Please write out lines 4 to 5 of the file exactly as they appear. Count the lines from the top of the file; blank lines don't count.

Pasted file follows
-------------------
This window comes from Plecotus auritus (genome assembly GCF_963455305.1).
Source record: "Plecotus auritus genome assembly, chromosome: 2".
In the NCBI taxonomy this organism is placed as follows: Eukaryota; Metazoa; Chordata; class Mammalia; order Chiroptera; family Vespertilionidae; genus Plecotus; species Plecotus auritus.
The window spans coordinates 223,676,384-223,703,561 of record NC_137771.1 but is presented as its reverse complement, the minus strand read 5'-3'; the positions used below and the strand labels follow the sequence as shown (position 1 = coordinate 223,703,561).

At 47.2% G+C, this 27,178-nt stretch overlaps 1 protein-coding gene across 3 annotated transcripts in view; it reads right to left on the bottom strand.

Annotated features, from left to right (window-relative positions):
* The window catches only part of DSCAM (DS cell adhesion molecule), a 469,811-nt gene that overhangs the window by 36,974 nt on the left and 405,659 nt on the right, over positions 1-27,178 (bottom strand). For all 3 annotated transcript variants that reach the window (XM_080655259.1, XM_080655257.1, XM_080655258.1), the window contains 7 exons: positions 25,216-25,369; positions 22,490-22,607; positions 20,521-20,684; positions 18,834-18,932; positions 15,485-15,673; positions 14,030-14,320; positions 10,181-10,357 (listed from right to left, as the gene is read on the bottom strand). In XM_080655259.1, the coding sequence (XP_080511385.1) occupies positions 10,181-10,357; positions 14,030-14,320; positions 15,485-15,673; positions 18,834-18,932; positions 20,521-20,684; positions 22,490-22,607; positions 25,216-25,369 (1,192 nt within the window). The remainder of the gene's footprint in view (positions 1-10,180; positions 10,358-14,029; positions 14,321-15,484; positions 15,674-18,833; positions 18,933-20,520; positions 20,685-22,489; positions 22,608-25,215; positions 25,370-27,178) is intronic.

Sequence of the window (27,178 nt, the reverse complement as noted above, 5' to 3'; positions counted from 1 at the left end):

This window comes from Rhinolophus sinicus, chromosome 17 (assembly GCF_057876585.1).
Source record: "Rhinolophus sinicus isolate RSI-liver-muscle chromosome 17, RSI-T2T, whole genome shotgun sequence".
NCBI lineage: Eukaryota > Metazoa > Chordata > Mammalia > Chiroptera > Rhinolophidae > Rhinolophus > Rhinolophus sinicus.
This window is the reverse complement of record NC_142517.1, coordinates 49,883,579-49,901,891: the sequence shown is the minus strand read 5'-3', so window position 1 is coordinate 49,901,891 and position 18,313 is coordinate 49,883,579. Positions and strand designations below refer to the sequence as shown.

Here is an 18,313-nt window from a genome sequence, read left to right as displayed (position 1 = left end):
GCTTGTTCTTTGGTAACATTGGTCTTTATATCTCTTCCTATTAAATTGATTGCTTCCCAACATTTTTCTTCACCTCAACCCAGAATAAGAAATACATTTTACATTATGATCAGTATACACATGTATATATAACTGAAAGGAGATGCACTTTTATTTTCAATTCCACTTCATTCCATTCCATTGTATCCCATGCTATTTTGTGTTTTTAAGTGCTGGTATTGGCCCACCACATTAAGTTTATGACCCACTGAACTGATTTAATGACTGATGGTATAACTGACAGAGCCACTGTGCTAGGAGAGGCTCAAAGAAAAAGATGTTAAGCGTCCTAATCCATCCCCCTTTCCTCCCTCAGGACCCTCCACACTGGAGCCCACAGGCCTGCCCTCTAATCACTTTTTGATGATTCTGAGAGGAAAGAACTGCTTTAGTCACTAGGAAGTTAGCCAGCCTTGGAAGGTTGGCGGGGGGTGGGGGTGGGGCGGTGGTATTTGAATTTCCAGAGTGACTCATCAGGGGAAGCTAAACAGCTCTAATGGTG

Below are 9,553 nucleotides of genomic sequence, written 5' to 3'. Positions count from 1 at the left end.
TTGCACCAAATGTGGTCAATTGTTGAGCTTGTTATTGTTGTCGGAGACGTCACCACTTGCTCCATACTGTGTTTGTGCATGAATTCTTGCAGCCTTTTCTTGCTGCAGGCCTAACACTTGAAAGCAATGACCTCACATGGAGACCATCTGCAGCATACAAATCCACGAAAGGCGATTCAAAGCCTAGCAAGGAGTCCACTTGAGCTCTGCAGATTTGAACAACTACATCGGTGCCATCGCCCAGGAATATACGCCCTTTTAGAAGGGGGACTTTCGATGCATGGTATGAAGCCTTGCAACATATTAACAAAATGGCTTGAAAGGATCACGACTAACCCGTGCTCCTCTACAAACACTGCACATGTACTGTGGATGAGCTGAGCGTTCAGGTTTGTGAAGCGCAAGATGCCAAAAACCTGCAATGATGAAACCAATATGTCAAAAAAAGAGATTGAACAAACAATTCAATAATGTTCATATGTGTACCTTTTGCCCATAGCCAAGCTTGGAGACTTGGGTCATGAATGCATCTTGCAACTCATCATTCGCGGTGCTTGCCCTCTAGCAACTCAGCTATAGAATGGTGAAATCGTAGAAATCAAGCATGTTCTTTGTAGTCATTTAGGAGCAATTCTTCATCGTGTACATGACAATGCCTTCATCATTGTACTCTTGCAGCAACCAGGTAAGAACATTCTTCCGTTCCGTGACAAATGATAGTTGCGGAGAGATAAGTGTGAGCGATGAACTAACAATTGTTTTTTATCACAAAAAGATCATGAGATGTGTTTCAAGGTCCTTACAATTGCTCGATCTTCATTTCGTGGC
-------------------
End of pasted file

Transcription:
The window spans coordinates 223,676,384-223,703,561 of record NC_137771.1 but is presented as its reverse complement, the minus strand read 5'-3'; the positions used below and the strand labels follow the sequence as shown (position 1 = coordinate 223,703,561).

At 47.2% G+C, this 27,178-nt stretch overlaps 1 protein-coding gene across 3 annotated transcripts in view; it reads right to left on the bottom strand.